Above: Faces of some of the wild horses recently captured at the Pancake roundup (Sand Springs West and Pancake Herd Management Areas, Jakes Wash Herd Area and Monte Cristo Wild Horse Territory) in Nevada taken to the off-limits to the public facility in Sutherland, Utah. Most of these horses have homes if we could just get in and get a tag number. (At Pancake the ability to document capture and holding was extremely limited. Then BLM trucked the vast majority to off-limits facilities.)
This time of year we get flooded with requests from members of the public asking us if we can find photos of a wild horse they have adopted or are considering adopting. People ask us to find tag numbers of horses they have seen in our roundup photos as BLM will only facilitate an adoption with a tag number, not a photo.
We wish we could fulfill each and every request. However, often access to clearly document capture has been obstructed in some manner. Over the last year most of the wild horses captured were sent into facilities “off-limits” to the public, we cannot do a welfare check and post pictures with tag numbers. (We are still in litigation surrounding the newly proposed off-limits facility in Winnemucca, NV. The days of taxpayer money being spent on facilities where those that foot the bills cannot see how their money is spent, needs to end.)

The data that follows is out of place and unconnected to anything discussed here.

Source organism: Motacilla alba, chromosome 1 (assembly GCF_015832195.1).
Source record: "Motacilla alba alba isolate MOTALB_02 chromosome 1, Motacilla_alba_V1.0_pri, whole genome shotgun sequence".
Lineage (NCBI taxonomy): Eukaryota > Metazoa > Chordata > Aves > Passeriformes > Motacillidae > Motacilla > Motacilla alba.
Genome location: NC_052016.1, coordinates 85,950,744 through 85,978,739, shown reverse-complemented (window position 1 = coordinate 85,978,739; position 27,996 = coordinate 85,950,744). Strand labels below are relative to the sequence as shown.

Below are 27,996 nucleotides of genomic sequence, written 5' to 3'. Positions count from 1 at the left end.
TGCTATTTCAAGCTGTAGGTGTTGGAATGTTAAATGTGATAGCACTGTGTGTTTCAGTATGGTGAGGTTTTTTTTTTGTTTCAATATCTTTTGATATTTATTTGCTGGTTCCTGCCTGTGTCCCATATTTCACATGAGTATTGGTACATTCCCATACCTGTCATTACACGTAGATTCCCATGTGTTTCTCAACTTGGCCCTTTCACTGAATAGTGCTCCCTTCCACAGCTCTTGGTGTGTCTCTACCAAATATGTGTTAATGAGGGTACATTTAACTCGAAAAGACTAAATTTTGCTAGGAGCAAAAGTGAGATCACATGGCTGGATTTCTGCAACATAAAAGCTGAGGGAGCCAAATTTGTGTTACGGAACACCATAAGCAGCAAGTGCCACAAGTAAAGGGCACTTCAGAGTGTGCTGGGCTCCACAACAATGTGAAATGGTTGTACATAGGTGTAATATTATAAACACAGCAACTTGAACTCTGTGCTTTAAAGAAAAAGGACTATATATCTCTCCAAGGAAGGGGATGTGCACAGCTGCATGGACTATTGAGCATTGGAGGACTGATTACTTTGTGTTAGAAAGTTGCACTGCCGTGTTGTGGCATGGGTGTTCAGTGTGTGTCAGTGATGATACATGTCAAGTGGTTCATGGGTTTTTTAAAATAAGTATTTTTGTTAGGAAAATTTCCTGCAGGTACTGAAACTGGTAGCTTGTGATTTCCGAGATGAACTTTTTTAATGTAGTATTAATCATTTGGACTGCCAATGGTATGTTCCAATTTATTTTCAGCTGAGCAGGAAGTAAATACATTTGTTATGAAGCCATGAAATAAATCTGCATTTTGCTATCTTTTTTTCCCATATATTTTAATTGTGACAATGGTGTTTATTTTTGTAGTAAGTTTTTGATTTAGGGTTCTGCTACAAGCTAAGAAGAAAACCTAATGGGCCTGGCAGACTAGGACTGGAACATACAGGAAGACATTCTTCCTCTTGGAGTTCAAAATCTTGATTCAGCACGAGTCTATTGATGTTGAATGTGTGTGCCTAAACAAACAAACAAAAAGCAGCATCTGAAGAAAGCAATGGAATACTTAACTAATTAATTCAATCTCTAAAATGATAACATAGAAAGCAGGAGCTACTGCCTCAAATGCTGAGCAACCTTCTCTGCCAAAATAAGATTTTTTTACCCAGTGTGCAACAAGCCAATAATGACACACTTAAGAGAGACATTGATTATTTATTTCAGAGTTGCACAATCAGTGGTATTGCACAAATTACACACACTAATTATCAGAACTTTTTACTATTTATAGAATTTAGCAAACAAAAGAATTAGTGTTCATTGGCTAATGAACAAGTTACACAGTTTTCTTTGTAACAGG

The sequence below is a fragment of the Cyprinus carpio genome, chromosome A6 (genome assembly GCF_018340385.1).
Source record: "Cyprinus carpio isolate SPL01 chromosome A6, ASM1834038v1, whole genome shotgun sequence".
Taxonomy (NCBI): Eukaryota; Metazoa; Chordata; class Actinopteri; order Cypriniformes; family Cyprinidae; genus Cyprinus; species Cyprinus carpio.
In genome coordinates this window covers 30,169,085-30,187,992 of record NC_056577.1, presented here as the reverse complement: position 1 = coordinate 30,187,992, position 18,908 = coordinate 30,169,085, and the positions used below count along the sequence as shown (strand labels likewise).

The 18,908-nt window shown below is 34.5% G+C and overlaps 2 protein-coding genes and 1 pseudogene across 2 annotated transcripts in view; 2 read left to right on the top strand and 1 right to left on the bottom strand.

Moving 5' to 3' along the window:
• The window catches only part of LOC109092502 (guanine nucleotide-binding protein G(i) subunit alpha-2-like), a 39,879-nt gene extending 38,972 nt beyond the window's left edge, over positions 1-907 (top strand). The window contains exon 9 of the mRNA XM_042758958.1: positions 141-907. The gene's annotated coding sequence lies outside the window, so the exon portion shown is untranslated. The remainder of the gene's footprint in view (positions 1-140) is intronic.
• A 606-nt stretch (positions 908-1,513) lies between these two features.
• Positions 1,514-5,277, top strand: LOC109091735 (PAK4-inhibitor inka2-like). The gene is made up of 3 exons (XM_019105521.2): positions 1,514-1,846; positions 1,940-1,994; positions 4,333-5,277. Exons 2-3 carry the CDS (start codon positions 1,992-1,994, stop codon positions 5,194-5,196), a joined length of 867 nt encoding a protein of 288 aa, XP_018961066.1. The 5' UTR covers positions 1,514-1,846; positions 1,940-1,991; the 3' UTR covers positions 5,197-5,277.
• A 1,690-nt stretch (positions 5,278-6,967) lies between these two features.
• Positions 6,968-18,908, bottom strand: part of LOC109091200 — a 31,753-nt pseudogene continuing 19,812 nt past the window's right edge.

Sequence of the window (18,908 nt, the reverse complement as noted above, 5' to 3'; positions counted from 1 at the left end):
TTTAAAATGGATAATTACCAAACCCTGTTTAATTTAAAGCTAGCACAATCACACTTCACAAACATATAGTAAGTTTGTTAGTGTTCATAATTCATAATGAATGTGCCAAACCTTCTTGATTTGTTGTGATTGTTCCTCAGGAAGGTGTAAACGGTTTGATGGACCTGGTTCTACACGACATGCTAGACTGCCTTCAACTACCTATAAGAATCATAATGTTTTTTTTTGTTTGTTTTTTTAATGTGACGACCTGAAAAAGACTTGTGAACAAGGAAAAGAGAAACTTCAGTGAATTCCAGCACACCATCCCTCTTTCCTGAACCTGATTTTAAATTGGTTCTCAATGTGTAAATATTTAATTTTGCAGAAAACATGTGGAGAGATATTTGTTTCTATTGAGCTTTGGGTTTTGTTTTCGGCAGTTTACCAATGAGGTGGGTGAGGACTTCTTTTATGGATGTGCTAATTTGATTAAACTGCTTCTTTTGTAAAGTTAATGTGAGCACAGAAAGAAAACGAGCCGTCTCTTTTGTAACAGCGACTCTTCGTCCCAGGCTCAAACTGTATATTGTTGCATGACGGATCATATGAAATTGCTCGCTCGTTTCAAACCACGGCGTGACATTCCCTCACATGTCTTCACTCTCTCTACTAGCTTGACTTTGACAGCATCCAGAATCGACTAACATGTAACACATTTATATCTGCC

When you are looking for information on a wild horse you want to adopt remember BLM will give you the Herd Management Area (HMA) name on your paperwork. However, the roundup (or range info) you are looking for will usually be labelled by the complex of HMAs the area is part of.
Above: Access to document the Antelope Complex in Nevada (Antelope, Antelope Valley, Goshute, and Spruce-Pequop HMAs) was on again off again. Some of the horses went to Palomino Valley Center in Reno, many of them went to the off-limits facility in Axtell, Utah.
Wild horses captured in 2021 are being scattered all over the country. The public was never able to do a single welfare check on any of the off-limits facilities prior to horses being shipped out to other facilities, deemed unadoptable and shipped to off-limits holding (or sold) and/or adoption events. The vast majority of these horses have not been seen since they were captured. The vast majority will never be seen again, never given a chance to have that “tag number” photographed so someone could have it pulled for adoption.